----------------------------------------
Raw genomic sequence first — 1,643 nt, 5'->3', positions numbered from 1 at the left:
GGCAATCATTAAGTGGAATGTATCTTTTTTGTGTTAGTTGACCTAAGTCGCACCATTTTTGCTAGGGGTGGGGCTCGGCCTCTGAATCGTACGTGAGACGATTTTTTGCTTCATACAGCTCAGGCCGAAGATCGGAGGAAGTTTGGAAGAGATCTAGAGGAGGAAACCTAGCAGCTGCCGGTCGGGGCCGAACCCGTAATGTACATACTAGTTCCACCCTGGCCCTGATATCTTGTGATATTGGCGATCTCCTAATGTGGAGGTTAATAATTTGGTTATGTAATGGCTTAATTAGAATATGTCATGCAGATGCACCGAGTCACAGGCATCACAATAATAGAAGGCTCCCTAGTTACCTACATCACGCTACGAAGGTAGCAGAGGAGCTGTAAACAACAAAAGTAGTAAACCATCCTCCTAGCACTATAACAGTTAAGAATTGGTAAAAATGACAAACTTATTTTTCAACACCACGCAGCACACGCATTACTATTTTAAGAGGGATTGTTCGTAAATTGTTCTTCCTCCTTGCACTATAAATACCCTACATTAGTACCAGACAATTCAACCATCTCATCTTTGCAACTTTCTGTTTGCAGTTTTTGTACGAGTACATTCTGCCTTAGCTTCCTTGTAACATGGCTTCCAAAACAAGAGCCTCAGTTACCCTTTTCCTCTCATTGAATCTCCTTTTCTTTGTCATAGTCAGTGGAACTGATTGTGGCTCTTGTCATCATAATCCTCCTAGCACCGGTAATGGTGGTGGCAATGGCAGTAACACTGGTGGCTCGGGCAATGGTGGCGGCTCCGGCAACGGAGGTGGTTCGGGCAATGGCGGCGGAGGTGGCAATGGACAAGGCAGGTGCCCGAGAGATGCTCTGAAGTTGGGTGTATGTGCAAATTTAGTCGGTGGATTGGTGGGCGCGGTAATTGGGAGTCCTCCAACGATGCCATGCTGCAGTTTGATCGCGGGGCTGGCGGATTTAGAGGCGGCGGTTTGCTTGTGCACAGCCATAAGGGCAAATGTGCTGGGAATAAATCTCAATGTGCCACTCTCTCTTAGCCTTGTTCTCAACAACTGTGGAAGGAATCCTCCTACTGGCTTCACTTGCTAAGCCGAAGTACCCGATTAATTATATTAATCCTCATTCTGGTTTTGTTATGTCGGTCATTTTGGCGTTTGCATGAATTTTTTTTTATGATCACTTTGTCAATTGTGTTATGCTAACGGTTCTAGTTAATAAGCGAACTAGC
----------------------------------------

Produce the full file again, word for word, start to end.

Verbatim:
Raw genomic sequence first — 1,643 nt, 5'->3', positions numbered from 1 at the left:
GGCAATCATTAAGTGGAATGTATCTTTTTTGTGTTAGTTGACCTAAGTCGCACCATTTTTGCTAGGGGTGGGGCTCGGCCTCTGAATCGTACGTGAGACGATTTTTTGCTTCATACAGCTCAGGCCGAAGATCGGAGGAAGTTTGGAAGAGATCTAGAGGAGGAAACCTAGCAGCTGCCGGTCGGGGCCGAACCCGTAATGTACATACTAGTTCCACCCTGGCCCTGATATCTTGTGATATTGGCGATCTCCTAATGTGGAGGTTAATAATTTGGTTATGTAATGGCTTAATTAGAATATGTCATGCAGATGCACCGAGTCACAGGCATCACAATAATAGAAGGCTCCCTAGTTACCTACATCACGCTACGAAGGTAGCAGAGGAGCTGTAAACAACAAAAGTAGTAAACCATCCTCCTAGCACTATAACAGTTAAGAATTGGTAAAAATGACAAACTTATTTTTCAACACCACGCAGCACACGCATTACTATTTTAAGAGGGATTGTTCGTAAATTGTTCTTCCTCCTTGCACTATAAATACCCTACATTAGTACCAGACAATTCAACCATCTCATCTTTGCAACTTTCTGTTTGCAGTTTTTGTACGAGTACATTCTGCCTTAGCTTCCTTGTAACATGGCTTCCAAAACAAGAGCCTCAGTTACCCTTTTCCTCTCATTGAATCTCCTTTTCTTTGTCATAGTCAGTGGAACTGATTGTGGCTCTTGTCATCATAATCCTCCTAGCACCGGTAATGGTGGTGGCAATGGCAGTAACACTGGTGGCTCGGGCAATGGTGGCGGCTCCGGCAACGGAGGTGGTTCGGGCAATGGCGGCGGAGGTGGCAATGGACAAGGCAGGTGCCCGAGAGATGCTCTGAAGTTGGGTGTATGTGCAAATTTAGTCGGTGGATTGGTGGGCGCGGTAATTGGGAGTCCTCCAACGATGCCATGCTGCAGTTTGATCGCGGGGCTGGCGGATTTAGAGGCGGCGGTTTGCTTGTGCACAGCCATAAGGGCAAATGTGCTGGGAATAAATCTCAATGTGCCACTCTCTCTTAGCCTTGTTCTCAACAACTGTGGAAGGAATCCTCCTACTGGCTTCACTTGCTAAGCCGAAGTACCCGATTAATTATATTAATCCTCATTCTGGTTTTGTTATGTCGGTCATTTTGGCGTTTGCATGAATTTTTTTTTATGATCACTTTGTCAATTGTGTTATGCTAACGGTTCTAGTTAATAAGCGAACTAGC